many I didn't, suggest that our president surround himself with the most qualified people to address these challenges.

Since when did "qualifications" become the all-powerful
trump card when it comes to political leaders -- even more than one's
political beliefs, principles and ideology? As I wrote before, it's a complete myth, a manipulative trick, to claim that "competence" and "ideology" have nothing to do with one another.

If "qualifications" were all that mattered, Barack Obama
wouldn't be President. People voted for him despite his lack of
qualifications, not because of his abundance of them. Does anyone
dispute that Donald Rumsfeld, and Dick Cheney, and David Addington,
and John Ashcroft and Hank Paulson were supremely "qualified" in every
sense that this term is normally meant? What made them atrocious
wasn't their lack of qualifications but their ideology and belief
system, and what made Obama attactive to many people wasn't that he was
"most qualified" but was his ideology and belief system.

This idea that "qualifications and pragmatism matter, not
ideology" is a meaningless buzzphrase. It's pure nonsense designed to
neuter any criticism of Obama's appointments. If someone wants to say
-- as Atrios did today
-- that they're willing to tolerate the exclusion of liberals from
Obama's cabinet and even demonization campaigns against the Left if
that's the vehicle and strategy for enacting a progressive agenda, that
at least is a rational assessment (though I think there's serious costs
to encouraging not only Republicans and the media, but also Democrats,
to all join together to agree that the one unspeakable bogeyman is the

But this broader point that pragmatism and "competence"
are being valued above ideology is incoherent and manipulative. When
it comes to political power, this claim is devoid of meaning.
Ideology, by definition, always matters when it comes to what political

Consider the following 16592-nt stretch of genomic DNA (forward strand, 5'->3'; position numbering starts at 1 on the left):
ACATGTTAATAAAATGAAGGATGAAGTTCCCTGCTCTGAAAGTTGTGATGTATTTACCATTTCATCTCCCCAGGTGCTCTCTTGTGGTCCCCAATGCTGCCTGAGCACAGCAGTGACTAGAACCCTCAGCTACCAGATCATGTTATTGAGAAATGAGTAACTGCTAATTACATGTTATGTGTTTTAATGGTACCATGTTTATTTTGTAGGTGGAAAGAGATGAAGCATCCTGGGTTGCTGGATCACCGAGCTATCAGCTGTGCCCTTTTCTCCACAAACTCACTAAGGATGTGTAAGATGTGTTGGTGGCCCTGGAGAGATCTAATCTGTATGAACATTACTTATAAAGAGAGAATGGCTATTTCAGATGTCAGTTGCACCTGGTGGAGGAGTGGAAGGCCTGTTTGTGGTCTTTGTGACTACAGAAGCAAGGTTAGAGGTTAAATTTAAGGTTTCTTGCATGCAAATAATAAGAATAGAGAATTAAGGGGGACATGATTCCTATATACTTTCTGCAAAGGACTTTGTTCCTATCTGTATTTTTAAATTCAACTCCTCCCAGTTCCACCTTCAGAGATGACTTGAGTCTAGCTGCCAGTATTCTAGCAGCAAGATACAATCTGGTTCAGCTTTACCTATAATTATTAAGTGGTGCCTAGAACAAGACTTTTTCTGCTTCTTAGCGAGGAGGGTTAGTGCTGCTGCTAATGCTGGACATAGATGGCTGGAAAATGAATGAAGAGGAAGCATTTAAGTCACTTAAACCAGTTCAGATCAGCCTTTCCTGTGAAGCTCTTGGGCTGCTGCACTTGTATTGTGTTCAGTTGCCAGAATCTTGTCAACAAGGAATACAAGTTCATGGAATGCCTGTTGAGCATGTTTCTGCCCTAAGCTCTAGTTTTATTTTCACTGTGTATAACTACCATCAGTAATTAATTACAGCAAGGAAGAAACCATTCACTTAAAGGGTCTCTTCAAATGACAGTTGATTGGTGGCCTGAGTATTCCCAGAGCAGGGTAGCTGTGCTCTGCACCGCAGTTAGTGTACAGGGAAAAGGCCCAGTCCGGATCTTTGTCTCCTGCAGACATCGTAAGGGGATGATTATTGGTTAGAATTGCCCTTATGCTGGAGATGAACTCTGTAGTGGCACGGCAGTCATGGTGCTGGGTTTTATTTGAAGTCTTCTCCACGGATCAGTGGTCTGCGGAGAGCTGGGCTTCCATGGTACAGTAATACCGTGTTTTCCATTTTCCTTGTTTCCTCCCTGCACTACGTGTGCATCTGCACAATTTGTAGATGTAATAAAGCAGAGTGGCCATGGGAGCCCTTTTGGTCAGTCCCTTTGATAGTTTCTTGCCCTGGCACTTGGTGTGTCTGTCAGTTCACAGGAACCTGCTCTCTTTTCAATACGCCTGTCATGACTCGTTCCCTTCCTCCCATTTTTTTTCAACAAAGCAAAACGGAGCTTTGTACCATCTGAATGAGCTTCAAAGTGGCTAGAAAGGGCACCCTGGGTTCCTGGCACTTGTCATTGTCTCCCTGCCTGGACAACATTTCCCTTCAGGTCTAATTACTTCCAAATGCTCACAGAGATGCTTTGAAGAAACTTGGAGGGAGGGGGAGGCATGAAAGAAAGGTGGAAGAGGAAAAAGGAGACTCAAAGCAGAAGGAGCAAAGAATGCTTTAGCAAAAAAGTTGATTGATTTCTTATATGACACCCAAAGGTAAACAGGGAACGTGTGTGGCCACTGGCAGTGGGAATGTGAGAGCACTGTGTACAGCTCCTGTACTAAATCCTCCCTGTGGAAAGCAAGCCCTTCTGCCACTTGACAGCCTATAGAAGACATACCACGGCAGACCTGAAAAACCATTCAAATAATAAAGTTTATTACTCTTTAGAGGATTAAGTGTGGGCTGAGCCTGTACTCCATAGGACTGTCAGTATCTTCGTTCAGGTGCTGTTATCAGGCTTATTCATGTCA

leaders do. And yet -- just like the brand new claim that high-level
appointments don't matter -- many, many people have been easily
persuaded to recite this "competence-over-ideology" mantra over and

UPDATE: The top diary currently on Daily Kos dismisses criticisms of Obama's appointments by explaining that Obama is going to be just like Don Corelone in The Godfather -- he's going to issue orders and everyone around him will simply comply (h/t Scientician).
While lots of whiny liberals are running around stupidly mouthing off
with their opinions about Obama's appointments, the diarist excitedly
explains: "Don Obama is sitting calmly at the top working quietly to
put his plan into place."

UPDATE II: Digby speculates
about the interplay between the withdrawn Brennan nomination and this
new Hayden rumor, and also documents -- significantly -- that Hayden
has emphatically maintained in the past that the CIA must not be bound
to the interrogation techniques in the Army Field Manual and that it
cannot effectively do its job if it is. That would be a very odd
posture for a CIA Director in an administration headed by a President
who repeatedly vowed to impose the Army Field Manual on the CIA as the most effective way to end the torture regime.

UPDATE III: Spencer Ackerman thinks
"there's no chance that Obama would actually pick Hayden" and that the
report is being floated by Hayden allies inside the CIA. I, too, would
be surprised (mildly, not overwhelmingly) if Obama asked Hayden to
remain even temporarily, but as the Brennan incident demonstrated,
there is real value in expressing objections to highly objectionable
appointments before they are announced. Reports of prospective
nominees are leaked precisely to see if there is formidable and intense
opposition. While it's important not to assume every one of these
rumors is true (which is why I noted in the first paragraph that this
one may very well not be), this is the time to express and build
opposition to potential appointees, not after the nominee is announced.

It's worth noting that disagreements and objections directed at political leaders aren't a bad thing. An astounding 79% of the public
approves of Obama in the transition. Having "the Left" exert pressure
to ensure attention is paid to its political values isn't going to
cause a collapse of the Republic or even the Obama presidency. To the
contrary, as The Atlantic's Marc Ambinder observes,
the Left's objections have actually been quite muted, but provide an
important benefit: "to prevent Obama from ruling as a royalist, a
little cross-pressure is probably a good thing."

Even in this New Era of Trans-Partisan Harmony, there's
nothing wrong with citizens objecting to what political leaders do and
trying to pressure them to move in directions that they perceive are
better. That's actually called "democracy." As upsetting as that
disharmony apparently is to some, it's actually far preferable than the
alternative, where everyone lines up behind a leader and agrees to
remain respectfully silent and trusting in his superior judgment.
Between excessive citizen activism and excessive trust or passivity,
the former is far preferable to the latter.